“Then the [business users] work is always between the data science and the data engineering team.”

What comes to mind in terms of how business leaders can better set expectations for data?

“Let's say a PLG (product-led growth) leader comes in and says I want to look at how many people clicked on a button inside a product on, say, the fourth screen. That's a US that might be a legit ask. You want to see how many people clicked on it, but if there's no tracking of that entire page and there's no UN being passed at the back end and the data science team is not aware of this. That's why the entire team has to be on the same page. Data science, engineering and the business users to set expectations.”

Would you say the data engineering team works equally with the product and the data science teams?

“Yeah, that's our daily life. So we work with the engineering team mostly in our case, for applications which are built by engineers, especially for the product data. For other [data] the majority of work we do is for the GTM Team, [working] with third party tools like Salesforce and HubSpot. Going into third party tools, getting data from CRMs or services. But for any in-house, especially for a product where we have to analyze how the product is being used for SU, for user adoption pricing and other things, we always work with the engineering team.”

For a small company that’s just getting started with getting insights from data, what would you say the first steps would be in terms of who they should hire?

“So if you're starting a company, the first step will be to build the product, so you hire an engineering team, you build a product, right? And then [for a data driven company] if you want to start analyzing your data, [you would need] to get the data in place. You need that infra setup so that your data is flowing into a place where your data scientists can analyze the data. So, first will be data engineering. Then there is data visualization. Then there is data analytics. Then comes data science. It's a flow of events.”

This flow of events may not always be the same, depending on the needs of a business:

“[In some cases] you can go from data engineering to data science directly, you don't need visualization or analytics in between. It's all up to the [business] leader. Data engineering is the necessary step.”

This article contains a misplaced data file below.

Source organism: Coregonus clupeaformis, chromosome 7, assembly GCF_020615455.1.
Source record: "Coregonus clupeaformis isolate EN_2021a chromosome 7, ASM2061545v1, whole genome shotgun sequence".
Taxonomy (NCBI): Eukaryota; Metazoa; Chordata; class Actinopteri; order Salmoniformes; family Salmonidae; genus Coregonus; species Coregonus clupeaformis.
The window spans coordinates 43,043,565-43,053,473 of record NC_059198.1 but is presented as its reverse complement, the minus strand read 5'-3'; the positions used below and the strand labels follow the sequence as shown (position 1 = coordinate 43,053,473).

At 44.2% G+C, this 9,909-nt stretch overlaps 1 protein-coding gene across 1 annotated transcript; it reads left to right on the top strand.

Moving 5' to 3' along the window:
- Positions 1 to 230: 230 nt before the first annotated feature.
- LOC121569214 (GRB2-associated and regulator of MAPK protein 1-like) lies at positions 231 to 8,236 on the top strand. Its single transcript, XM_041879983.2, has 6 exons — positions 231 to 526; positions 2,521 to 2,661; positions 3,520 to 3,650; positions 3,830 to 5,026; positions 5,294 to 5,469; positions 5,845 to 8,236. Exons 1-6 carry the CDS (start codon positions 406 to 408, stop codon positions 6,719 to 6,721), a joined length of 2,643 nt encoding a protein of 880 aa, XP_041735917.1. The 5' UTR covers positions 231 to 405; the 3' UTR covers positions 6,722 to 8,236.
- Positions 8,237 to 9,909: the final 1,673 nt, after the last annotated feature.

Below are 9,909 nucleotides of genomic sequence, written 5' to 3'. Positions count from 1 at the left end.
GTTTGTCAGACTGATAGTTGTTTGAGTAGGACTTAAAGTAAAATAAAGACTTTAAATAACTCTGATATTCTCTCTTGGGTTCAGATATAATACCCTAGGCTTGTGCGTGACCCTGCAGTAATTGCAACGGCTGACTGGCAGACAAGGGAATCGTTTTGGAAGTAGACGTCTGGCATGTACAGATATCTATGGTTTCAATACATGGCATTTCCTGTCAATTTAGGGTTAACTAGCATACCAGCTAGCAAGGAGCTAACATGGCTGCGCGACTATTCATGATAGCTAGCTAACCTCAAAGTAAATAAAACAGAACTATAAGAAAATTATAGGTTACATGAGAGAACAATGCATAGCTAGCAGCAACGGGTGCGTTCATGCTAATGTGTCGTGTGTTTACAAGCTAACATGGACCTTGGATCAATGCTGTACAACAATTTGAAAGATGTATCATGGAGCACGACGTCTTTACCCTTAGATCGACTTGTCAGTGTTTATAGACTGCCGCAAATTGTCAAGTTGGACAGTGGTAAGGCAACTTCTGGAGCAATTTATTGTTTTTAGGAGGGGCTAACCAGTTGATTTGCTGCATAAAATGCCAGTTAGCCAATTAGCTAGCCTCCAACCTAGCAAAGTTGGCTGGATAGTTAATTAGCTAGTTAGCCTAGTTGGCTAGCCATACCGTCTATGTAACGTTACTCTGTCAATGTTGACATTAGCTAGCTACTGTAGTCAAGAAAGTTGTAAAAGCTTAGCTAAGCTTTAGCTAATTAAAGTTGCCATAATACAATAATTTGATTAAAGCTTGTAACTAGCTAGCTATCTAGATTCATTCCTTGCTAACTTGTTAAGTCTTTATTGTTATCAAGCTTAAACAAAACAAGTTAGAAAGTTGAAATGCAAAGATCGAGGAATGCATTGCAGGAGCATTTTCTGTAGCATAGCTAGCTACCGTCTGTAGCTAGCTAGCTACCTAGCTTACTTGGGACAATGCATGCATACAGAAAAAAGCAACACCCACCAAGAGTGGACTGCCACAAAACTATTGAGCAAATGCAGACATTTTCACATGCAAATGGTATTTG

In the cases where we find that businesses don't have this data or haven't set processes in place, what exactly are they doing wrong at that stage?

“Say If you don't have data right and you hire a data scientist to do most of the work- bring the data in, clean the data up, get it correct so that they can run their model on top of it, train it. You are putting an additional burden on the data scientist where they should have trained the model, make some amazing data points available for the team to analyze. But then [they are] spending most of their time cleaning the data.”

Delineating responsibilities and bringing in professionals that can set up data infrastructure is almost a necessity:

“On the other hand, if there was a data engineering team set up it would have been very easy for them.”

What do you feel about outsourcing data science and data engineering?

“[There are examples of] outsourcing companies, the major ones like Accenture and Cognizant and all those that provide data teams, data project setup. But in today's world, I think it's all in house. It's much faster. It's more dependable, less red tape in between.”

Our conversation with Aby Jerin highlights:

  • What effective communication between data engineering, data science and product teams looks like.

  • How the ideal structure of data teams can vary depending on the size of an organization and availability of data sources.

  • The need for business leaders to set realistic expectations and objectives for data, along with delineating data roles.

See you next week,
Mukundan